Tuesday, April 21, 2009
For the benefit of my email subscribers, I am not preaching tomorrow, April 22, at King's Chapel (as I had erroneously written yesterday in a post that went out by email Tuesday morning), but am in fact preaching there on Wednesday, April 29. You'll be welcome at the noontime service either week, of course.
(Note to self: Double-check your calendar before clicking "Publish." Your baby-addled brain needs all the help it can get these days!)
Monday, April 20, 2009
I'm preaching at the 12:15 midweek service at King's Chapel in downtown Boston on Wednesday, April 29 — my first time in a pulpit since Gregory was born eleven months ago today.
Monday, April 6, 2009
Utne Reader announced today that UU World, the magazine I edit for the Unitarian Universalist Association, has been named a finalist for the 2009 Utne Independent Press Awards. UU World is one of eight religion and spirituality magazines nominated in the Spiritual Coverage category, alongside venerable titles like Tricycle, Image, and Parabola and spunky upstarts like Geez. I was proud of my eight-person staff and small team of regular contributors before, but their stock has now gone even higher in my estimation. Way to go, team! (UU World is the only denominational magazine among the nominees.)
The winners will be announced in May and publicized in the July/August issue of Utne Reader.
Daniel McKanan, Harvard's first Ralph Waldo Emerson Unitarian Universalist Association Senior Lecturer in Divinity, will be giving his inaugural lecture in the Sperry Room at Harvard Divinity School in Cambridge, Mass., May 7 at 5:15 pm. His topic: "Unless a Seed Falls: Cultivating Liberal Institutions." McKanan studies religious movements for social transformation. For the last few years, he has also convened UU scholars from diverse disciplines at the annual convention of the American Academy of Religion and is doing a great job raising the profile of contemporary UU religious scholarship.
I'm pleased to announce the 2009 Minns Lectures. Historian Susan Ritchie, visiting professor of Unitarian Universalist history at Starr King School for the Ministry in Berkeley, Calif., and minister of North Unitarian Universalist Congregation in Lewis Center, Ohio, will be discussing early Unitarianism's relationships with Judaism and Islam in five lectures in Boston in April and at the UUA General Assembly in June. Here are the details:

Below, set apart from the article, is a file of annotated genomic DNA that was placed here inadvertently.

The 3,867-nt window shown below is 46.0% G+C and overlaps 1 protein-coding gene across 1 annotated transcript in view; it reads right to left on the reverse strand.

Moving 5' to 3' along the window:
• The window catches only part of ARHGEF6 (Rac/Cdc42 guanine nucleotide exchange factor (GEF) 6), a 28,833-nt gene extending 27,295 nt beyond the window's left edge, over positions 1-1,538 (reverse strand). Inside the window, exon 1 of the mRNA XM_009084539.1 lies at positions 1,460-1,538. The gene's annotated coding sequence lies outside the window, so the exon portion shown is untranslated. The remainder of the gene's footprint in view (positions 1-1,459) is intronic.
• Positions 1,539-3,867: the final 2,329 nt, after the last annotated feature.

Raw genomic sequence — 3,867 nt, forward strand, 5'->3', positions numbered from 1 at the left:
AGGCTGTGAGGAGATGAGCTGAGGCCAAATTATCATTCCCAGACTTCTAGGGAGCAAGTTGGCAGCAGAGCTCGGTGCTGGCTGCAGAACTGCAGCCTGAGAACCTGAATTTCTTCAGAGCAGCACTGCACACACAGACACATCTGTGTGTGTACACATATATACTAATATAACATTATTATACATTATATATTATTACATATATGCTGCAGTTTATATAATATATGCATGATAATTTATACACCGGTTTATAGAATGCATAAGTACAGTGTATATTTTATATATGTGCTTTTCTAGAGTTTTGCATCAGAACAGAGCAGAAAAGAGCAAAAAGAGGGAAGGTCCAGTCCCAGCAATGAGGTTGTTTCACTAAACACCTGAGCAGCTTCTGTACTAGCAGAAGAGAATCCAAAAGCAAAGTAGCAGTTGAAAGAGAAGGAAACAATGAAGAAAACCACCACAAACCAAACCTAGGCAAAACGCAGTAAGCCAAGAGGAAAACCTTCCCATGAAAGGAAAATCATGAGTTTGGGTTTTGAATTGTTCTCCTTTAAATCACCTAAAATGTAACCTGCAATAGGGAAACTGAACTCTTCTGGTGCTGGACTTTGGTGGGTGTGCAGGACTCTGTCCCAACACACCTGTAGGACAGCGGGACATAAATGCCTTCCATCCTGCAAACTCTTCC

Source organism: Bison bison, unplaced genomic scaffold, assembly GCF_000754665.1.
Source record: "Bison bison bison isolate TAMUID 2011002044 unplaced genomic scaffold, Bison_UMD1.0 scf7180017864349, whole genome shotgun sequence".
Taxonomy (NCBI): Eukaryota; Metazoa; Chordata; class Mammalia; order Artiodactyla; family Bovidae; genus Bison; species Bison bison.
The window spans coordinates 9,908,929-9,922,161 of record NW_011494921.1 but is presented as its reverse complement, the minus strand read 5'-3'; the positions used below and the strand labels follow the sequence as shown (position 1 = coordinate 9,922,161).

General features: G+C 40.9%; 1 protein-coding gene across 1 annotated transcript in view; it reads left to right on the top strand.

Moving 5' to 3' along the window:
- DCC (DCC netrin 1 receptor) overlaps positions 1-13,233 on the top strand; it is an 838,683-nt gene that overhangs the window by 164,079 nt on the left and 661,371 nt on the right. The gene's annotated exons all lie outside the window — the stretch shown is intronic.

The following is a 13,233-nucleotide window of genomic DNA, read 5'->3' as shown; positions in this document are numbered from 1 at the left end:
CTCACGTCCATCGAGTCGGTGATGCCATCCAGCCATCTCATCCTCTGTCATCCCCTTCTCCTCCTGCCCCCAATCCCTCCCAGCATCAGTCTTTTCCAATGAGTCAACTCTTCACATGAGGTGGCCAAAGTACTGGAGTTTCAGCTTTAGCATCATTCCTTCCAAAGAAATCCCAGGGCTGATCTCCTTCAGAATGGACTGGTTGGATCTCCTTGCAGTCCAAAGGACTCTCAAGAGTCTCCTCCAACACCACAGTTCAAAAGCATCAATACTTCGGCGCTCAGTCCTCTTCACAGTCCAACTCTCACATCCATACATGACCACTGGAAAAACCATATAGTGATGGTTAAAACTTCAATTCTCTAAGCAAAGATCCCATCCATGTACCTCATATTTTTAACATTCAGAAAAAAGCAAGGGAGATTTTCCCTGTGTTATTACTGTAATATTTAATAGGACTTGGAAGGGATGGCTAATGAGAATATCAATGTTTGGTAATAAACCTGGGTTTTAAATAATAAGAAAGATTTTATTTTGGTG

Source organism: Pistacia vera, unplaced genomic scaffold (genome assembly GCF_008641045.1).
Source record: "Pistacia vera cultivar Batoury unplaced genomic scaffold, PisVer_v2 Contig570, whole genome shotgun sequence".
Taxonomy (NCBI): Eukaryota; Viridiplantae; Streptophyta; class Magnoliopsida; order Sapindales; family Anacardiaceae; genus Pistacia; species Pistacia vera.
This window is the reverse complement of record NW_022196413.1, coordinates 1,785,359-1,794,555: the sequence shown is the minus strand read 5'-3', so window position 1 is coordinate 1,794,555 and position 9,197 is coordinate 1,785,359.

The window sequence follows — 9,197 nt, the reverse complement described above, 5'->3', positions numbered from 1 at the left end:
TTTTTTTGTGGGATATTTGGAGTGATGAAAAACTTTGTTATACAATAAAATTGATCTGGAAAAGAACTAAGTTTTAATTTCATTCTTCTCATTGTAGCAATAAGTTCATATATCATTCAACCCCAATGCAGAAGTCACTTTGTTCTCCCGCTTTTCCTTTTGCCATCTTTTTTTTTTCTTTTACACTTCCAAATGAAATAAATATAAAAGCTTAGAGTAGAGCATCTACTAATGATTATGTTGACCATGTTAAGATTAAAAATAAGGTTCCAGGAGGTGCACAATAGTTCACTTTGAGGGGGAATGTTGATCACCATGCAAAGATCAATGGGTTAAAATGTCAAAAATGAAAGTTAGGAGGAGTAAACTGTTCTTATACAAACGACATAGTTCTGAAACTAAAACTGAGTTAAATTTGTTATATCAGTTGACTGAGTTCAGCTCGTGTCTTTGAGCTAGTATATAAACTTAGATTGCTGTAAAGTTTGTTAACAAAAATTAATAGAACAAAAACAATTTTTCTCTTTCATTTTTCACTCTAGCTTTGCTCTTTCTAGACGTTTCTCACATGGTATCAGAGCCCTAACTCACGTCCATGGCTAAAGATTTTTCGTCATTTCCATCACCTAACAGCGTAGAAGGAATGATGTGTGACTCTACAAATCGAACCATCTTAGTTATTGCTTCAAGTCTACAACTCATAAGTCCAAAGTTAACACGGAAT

Lecture 1: Children of the Same God: The Early Unitarian Theology of Relationship to Judaism and Islam
Tuesday, April 21, at UUA Headquarters, 25 Beacon Street, Boston — 6:30 pm reception followed by 7:00 pm lecture
European Unitarianism was formed in large part through the desire to honor Christianity’s close kinship with Judaism and Islam. Convinced that Christians, Muslims, and Jews were a part of the same religious family, Unitarians emerged as Christians who resisted theologies of God that could not be freely shared across traditions. This lecture explores the earliest theological expressions of this multi-religious vision.
Lecture 2: Children of the Same God: European Unitarianism in Creative Cultural Exchange with Ottoman Islam
Wednesday, April 22, First Church in Boston, 66 Marlborough Street, Boston — 6:00 pm reception and 6:30 pm dinner ($10 fee for dinner), followed by 7:30 pm lecture
We begin with how Unitarianism’s commitment to and articulation of religious tolerance arose from actual exchanges between sixteenth-century Transylvanians and Ottoman Muslims. From there, we explore the intentional efforts of European Unitarians to reach out to Muslim communities throughout the centuries.
Lecture 3: Children of the Same God: European Unitarianism in Relationship to Judaism
Monday, April 27, King’s Chapel House, 64 Beacon Street, Boston — 6:30 pm reception followed by 7:00 pm lecture
While waves of European anti-Semitic persecutions troubled this identity, a strong affinity for Judaism distinguishes European Unitarianism across the centuries. For some Unitarians, this meant adopting Jewish practices; for others it meant establishing relationships with Jewish communities.
Lecture 4: Children of the Same God: Resistances and Possibilities in the North American Unitarian Engagement with Islam and Judaism
Tuesday, April 28, Andover Newton Theological School, Wilson Chapel, 210 Herrick Road, Newton, Mass. — 7:00 pm reception followed by 7:30 pm lecture
While the European Unitarian tradition was formed through creative engagement with actual Islamic and Jewish communities, the North American history in this regard has not been as rich. This lecture explores the racial and class identity of American Unitarianism that led it to not fully embrace kinship with Judaism and Islam in spite of many suggestions of affinity and connection.
Lecture 5: Children of the Same God: Unitarianism in Kinship with Judaism and Islam
Saturday, June 27, UUA General Assembly, Salt Lake City, Utah — 5:15 pm
Unitarian identity in Europe emerged as a defense of the inherent kinship between Christianity, Islam, and Judaism. This lecture examines the early theology of this relationship, and then summarizes the actual, creative encounters it engendered with Jewish and Muslim communities. The invigorating possibilities of re-engaging this multi-religious vision from within contemporary North American Unitarian Universalism are explored.
The Minns Lectures are sponsored by King's Chapel and the First Church of Boston, two of the UUA's oldest congregations.